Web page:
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Discover what went wrong with the ambitious island project - as well the hopes for its future.
By Kim Ayling | May 26 2021
Since launching in the early 2000s, the World Islands, Dubai has been subject to much speculation. From rumored celebrity purchases to outlandish hotel projects culminating in eventual abandonment, the development’s life has been a storied one.
Now, what was once one of the United Arab Emirates’ most ambitious projects more closely resembles a sandy ghost town, acting as the embodiment of the global financial struggles that so heavily impacted Dubai in the late 2000s.
So, what exactly happened to the World Islands, what does it look like nearly twenty years later and is there hope on the horizon for it to reach its imagined potential?
Sitting around 2.5 miles off the coast of Dubai in the Persian Gulf, the World Islands are a collection of smaller islands designed to replicate the world in miniature, with each island named after its corresponding country. First announced in 2003, the World Islands promised to be the next big thing in the luxury travel realm, with members of the global elite, including Richard Branson and the late Karl Lagerfeld, clamoring to have a piece of the action.
As is standard in the glittering city of Dubai, the World Islands are, of course, not a naturally occurring phenomenon; the man-made archipelago was created by Dubai-based development firm Nakheel Projects, a name associated with many high profile projects across the region, including St. Regis Dubai, The Palm.
The artificial islands were created by dredging sand from the Gulf and transporting it to the designated spot, with several millions tons of rocks used to keep it in place. In total, there are 300 islands in the World Islands, with each ranging from 250,000 to 900,000 sq ft. The entire collection covers some 5.4 miles across.
However, despite the buzz caused when the World Islands were first announced and the numerous individual island sales, the 2008 financial crash saw work on the ambitious development grind to a halt. At this point, it was estimated that almost $15bn had already been spent, but just one island development was finished with the rest at varying stages of completion.
Since work on the development halted in 2008 there have been multiple reports of the project recommencing, but none more convincing than the Heart of Europe project which is currently underway. Imagined by the Kleindienst Group, the Heart of Europe development will see a small number of the islands in the World transformed to replicate the continent of Europe – to the extent that fake weather conditions including rain and snow have been created in some areas.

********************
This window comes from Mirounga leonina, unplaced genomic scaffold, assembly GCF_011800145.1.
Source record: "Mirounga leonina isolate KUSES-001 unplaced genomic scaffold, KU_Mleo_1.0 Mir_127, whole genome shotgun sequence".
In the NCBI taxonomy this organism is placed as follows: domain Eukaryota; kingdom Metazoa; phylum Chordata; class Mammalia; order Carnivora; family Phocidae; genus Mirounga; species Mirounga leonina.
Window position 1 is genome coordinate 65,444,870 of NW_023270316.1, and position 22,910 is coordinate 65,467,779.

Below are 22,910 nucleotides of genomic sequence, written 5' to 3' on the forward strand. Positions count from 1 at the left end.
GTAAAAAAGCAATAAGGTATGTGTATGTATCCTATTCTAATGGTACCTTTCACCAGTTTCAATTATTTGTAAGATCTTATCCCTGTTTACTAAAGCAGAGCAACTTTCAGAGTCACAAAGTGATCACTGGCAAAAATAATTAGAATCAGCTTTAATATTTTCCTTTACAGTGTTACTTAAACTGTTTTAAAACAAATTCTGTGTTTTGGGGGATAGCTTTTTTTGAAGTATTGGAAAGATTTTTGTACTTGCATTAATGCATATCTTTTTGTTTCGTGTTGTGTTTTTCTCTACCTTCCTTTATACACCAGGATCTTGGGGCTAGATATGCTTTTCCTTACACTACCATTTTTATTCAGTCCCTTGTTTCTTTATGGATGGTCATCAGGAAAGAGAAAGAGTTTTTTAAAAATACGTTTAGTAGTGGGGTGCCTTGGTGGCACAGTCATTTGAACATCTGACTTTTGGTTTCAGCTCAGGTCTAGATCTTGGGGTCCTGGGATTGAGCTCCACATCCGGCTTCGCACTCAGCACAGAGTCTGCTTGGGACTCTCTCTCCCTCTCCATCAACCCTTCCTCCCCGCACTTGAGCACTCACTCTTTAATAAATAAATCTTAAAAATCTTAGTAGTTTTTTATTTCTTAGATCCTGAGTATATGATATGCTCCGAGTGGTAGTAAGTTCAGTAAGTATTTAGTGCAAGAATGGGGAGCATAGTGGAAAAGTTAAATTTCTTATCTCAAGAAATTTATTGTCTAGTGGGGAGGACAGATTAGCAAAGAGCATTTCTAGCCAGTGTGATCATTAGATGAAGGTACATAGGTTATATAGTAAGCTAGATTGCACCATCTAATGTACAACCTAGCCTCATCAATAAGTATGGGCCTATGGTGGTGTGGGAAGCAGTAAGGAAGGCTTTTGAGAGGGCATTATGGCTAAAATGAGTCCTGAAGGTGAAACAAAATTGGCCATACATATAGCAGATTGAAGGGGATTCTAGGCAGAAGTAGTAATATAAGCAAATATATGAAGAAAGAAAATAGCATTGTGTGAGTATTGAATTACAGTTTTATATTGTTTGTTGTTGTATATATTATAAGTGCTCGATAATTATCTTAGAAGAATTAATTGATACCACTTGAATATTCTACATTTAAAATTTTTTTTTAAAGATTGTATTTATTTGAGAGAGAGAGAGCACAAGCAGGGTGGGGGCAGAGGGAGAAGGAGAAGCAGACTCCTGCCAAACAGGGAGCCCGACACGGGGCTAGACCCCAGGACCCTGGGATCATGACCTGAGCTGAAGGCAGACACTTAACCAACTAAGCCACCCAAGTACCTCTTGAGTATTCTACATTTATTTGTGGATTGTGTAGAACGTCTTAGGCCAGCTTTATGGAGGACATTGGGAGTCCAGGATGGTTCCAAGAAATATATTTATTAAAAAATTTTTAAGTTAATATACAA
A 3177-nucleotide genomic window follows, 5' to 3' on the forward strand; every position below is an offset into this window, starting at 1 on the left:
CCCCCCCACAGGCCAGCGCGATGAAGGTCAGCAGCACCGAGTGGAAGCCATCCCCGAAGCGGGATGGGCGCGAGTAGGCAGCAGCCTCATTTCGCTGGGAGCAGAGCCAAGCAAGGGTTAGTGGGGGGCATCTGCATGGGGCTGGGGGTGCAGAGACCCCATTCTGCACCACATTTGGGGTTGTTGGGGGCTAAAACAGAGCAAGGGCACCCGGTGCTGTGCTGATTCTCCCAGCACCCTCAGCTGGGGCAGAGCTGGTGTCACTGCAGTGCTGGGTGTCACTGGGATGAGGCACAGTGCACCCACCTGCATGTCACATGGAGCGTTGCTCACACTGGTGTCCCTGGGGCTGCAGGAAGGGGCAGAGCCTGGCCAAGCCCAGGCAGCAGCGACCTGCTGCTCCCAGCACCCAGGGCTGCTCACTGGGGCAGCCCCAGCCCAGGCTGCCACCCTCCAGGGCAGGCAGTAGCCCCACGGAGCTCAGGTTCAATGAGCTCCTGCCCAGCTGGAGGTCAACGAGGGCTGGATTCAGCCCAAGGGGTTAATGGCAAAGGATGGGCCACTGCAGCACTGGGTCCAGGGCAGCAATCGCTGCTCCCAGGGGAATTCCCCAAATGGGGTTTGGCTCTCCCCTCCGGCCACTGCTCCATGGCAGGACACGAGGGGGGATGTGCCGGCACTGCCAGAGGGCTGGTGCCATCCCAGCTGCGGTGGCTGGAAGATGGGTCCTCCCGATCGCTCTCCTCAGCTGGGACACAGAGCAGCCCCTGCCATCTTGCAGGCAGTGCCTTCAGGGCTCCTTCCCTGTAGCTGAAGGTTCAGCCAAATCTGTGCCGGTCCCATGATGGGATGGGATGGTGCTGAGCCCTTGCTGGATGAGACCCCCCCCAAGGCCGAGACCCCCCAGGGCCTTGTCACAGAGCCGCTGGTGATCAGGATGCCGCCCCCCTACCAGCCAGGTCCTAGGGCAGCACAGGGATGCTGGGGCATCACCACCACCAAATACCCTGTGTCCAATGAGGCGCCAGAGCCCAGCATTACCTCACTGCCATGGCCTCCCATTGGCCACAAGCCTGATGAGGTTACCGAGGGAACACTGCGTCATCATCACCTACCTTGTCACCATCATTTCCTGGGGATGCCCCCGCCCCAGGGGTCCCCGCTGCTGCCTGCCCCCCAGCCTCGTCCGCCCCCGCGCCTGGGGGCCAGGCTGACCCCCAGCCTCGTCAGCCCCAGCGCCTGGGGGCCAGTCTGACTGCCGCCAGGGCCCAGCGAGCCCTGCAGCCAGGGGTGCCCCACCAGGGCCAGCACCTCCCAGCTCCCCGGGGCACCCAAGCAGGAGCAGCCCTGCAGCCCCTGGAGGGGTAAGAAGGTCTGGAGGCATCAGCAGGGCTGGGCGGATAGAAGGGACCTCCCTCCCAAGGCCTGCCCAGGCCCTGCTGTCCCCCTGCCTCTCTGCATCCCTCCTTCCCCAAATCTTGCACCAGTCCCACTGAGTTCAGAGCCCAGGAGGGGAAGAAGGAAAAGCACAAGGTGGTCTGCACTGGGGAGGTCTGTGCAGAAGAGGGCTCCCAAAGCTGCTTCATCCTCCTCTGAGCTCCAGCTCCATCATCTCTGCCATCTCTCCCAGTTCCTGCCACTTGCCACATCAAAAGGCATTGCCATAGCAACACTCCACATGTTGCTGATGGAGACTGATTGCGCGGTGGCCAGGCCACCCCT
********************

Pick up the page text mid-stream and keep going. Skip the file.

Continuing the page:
Kleindienst was one of the original island owners having purchased Austria when the hype around the project was at its height. While other investors understandably abandoned ship when trouble hit, the group held on to its purchase – but it has taken nearly 20 years for it to be nearing completion.
The Heart of Europe project includes the building of a series of luxury hotels, private mansions and floating villas, each of which is designed to transport guests to different European destinations, including Monaco, Venice, Sweden and Germany. While much of the ambitious project is still under development, it is thought that the hotels may be welcoming guests as early as this year.
Although Heart of Europe is yet to fully open, guests can still visit the archipelago Lebanon Island – which was the only island to be completed when work on the project initially stopped back in 2008. Dubai visitors can take a day trip to Lebanon Island where they can enjoy its beach club, swimming pool restaurant and beaches.
The island is also available for exclusive hire for corporate events, weddings or private gatherings. However, for a super-luxe getaway, we’d recommend holding out until the Heart of Europe’s hotels begin to take reservations. It is also possible to organize boat tours around the deserted islands, with private yachts available.
For the most part, the development and purchase opportunities at the World Islands are a closely guarded secret. An old listing on Private Islands Inc for the entire collection harks back to when the World Islands was just an exciting concept, but at the time of publishing, there is only one individual island listed for sale.
Which island it actually is is not disclosed, but the listing advertises it as being 505,925 sq ft and undeveloped, with an asking price of $16m. While this may feel hefty considered the baggage associated with the World Islands project, if the Heart of Europe project delivers on its lofty promises, the island could quickly increase in value.
Anyone wanting to own a slice of the World Islands can also look into private purchase opportunities within the Heart of Europe. The project is offering investors the chance to purchase either a second home on one of the resort islands, including luxury villas and mansions, as well as a highly exclusive selection of completely private islands, all of which will have the extensive amenities of the European-inspired hotels on their doorstep.